SANHS Local History Committee

Taunton Castle painting by Thomas Whitcombe
Taunton Castle, painted by Thomas Whitcombe, 1791 (view at the Museum of Somerset)

WHAT’S ON 2022-2023

We are planning several real-world and virtual local history talks and events for you to enjoy in 2022 and 2023.

Watch this space for further details!

If you missed our Zoom talks some are available as recordings just click on the title that interests you



We hope to arrange some enjoyable history visits in 2023 depending on host availability. Details will be posted here.

An Autumn Winter Spring programme is being finalised. Highlights below.


Taunton’s Hospitals before the NHS

Mary Siraut

2022 marks the 250th anniversary of the first purpose-built hospital in Taunton, the 200th of the second and first to open and the 80th of the present Musgrove Park Hospital. In the 19th centuryhospitaltreatment for the poor other than at the poor law infirmary depended on charitable donations and doctors giving their time for nothing. Nurses were regarded as servants and had minimal training but hospitals saved and improved many lives, guided by that underpaid and undervalued heroine, the hospital matron.

WEDNESDAY 19 Oct 2022                                                                                                        7.30pm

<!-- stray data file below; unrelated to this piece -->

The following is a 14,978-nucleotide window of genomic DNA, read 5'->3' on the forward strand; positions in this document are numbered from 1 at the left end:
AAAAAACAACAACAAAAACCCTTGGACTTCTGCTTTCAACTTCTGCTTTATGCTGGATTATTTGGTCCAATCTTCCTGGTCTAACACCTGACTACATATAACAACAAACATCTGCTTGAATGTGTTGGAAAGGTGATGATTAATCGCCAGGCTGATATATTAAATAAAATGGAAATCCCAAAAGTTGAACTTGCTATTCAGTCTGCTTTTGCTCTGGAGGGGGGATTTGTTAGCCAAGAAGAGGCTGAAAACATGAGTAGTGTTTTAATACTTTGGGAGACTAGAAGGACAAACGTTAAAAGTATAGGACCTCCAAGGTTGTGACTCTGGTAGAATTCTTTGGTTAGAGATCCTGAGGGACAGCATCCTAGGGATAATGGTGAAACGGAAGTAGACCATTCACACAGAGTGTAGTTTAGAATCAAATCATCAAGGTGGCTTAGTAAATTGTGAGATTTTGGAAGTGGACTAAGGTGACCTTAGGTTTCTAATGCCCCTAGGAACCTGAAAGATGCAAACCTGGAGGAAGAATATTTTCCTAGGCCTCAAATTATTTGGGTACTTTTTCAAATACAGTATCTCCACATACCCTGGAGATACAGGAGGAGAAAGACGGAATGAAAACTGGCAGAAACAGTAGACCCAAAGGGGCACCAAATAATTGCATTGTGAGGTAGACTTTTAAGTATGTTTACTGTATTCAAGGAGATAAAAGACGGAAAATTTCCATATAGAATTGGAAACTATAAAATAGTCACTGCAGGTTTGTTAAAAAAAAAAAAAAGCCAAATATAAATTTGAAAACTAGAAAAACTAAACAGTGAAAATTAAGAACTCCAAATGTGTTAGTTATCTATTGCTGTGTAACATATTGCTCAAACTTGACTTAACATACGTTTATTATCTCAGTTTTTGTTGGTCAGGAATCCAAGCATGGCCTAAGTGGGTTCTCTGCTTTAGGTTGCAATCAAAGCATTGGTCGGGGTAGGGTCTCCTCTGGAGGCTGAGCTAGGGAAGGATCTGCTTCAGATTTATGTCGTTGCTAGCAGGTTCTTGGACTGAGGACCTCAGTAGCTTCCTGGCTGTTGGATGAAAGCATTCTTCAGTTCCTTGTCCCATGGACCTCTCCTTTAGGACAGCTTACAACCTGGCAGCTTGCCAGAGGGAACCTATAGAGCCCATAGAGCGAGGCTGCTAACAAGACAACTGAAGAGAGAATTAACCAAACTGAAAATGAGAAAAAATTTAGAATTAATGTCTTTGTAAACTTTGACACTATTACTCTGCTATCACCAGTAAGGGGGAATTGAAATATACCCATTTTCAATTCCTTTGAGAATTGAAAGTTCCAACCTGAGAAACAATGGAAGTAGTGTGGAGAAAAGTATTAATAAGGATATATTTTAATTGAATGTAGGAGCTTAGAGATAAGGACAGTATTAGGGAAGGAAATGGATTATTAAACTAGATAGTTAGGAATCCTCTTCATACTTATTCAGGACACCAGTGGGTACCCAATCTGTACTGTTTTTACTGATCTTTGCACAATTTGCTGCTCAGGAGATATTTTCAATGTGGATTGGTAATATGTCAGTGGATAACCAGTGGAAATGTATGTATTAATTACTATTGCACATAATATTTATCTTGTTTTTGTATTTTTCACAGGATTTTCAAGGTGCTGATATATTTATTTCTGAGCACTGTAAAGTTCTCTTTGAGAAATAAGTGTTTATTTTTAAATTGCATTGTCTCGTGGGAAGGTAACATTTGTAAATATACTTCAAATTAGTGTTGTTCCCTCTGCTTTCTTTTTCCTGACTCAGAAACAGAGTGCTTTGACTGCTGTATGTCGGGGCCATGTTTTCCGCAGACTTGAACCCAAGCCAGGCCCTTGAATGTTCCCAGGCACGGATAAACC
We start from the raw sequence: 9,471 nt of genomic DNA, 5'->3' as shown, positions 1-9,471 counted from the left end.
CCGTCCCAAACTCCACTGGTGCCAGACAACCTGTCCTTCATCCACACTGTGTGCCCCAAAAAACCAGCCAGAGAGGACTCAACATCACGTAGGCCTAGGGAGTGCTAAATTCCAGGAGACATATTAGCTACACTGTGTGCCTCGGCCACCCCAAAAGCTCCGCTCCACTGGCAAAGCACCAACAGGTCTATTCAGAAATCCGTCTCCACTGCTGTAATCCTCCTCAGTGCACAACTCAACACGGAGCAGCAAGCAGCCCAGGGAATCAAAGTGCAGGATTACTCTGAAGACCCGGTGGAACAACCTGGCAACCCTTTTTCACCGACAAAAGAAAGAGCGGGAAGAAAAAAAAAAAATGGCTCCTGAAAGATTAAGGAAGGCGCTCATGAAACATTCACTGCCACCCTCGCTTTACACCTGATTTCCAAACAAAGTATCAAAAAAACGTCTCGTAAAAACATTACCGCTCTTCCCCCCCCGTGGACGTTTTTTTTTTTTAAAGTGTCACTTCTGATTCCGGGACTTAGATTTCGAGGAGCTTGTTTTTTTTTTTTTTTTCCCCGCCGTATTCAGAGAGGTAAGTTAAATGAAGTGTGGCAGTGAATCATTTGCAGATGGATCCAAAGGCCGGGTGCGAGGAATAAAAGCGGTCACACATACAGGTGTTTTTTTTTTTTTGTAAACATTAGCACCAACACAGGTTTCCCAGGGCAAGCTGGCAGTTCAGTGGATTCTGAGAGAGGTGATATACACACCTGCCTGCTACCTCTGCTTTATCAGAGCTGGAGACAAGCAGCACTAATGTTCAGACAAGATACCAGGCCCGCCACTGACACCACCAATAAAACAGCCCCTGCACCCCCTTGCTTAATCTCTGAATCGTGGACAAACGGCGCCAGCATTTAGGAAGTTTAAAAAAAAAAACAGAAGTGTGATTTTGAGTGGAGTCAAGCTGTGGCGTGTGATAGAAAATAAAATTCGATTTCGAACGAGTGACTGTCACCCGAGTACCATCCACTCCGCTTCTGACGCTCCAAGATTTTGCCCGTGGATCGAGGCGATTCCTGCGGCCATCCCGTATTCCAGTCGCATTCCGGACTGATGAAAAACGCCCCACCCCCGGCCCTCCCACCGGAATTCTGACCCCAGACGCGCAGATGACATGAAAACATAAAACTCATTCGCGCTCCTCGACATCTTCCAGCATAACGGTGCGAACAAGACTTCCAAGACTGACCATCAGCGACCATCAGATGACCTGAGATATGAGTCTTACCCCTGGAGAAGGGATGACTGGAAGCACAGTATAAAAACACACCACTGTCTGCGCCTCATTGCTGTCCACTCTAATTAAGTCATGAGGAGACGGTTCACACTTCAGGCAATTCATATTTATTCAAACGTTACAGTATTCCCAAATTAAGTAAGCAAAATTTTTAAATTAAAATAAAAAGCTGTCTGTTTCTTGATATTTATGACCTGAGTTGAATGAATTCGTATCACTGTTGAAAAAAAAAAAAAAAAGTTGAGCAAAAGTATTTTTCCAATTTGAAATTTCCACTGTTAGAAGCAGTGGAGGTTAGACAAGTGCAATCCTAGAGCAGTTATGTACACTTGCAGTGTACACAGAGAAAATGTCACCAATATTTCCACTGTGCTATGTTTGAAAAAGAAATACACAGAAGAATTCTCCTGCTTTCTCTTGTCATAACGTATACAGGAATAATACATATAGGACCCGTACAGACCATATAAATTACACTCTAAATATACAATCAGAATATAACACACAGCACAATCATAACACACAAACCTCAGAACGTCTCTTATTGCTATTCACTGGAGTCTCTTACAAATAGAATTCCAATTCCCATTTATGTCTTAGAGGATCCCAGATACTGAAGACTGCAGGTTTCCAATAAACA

At the Somerset Heritage Centre, Brunel Way. Norton Fitzwarren, TAUNTON, TA2 6SF

Refreshments will be available

All welcome, suggested donation £5

Book at or email [email protected]g or ring 01823.272429 [voicemail] before 17 October


a similar history, but very different outcomes.

A webinar by David Victor.

David Victor will give a webinar talk on the history of the two manors of Preston Bowyer.

Thursday 8 December 2022 7.30 pm online

Book with SANHS office


For 2023 we shall celebrate the work of Somerset photographer Peter Wickens Fry, mark the 1623 heralds’ visitation of Somerset and explore the story of the Turbevilles of Gaulden. We intend to visit some Somerset castles as part of an enjoyable spring outing.

Following the success of our Roman Somerset day we are looking at the possibility of a joint history and archaeology event at Somerton.

In the autumn we shall have an event to mark the life of ‘Greenmantle’ Aubrey Herbert (d. 1923). We are considering a symposium on the family.

Looking ahead to summer 2023 and beyond can you offer a tour or visit to somewhere of interest perhaps in your own community? If you have any ideas and suggestions then please let us know at [email protected]

Our Committee

The local history committee is one of the society’s newer committees. However, it was designed to showcase events illustrating the history of Somerset and its unique localities.

Like the society as a whole the committee exist to promote the history of the historic County of Somerset.

We are a small group committed to providing a wide range of talks, walks and other events throughout the year for Society members and the wider community.

What we do

We aim to brighten dull evenings especially in the darker months with talks on a wide variety of topics. Talks are followed by tea and cake, Covid permitting, and the chance to talk to the speaker. In the warmer months we also like to get out on walks and visits to historic corners of Somerset and sometimes further afield. By way of contrast our annual symposia bring together a wide range of people and specialist speakers in a relaxed way to enjoy a day of presentations, exhibitions and food where possible.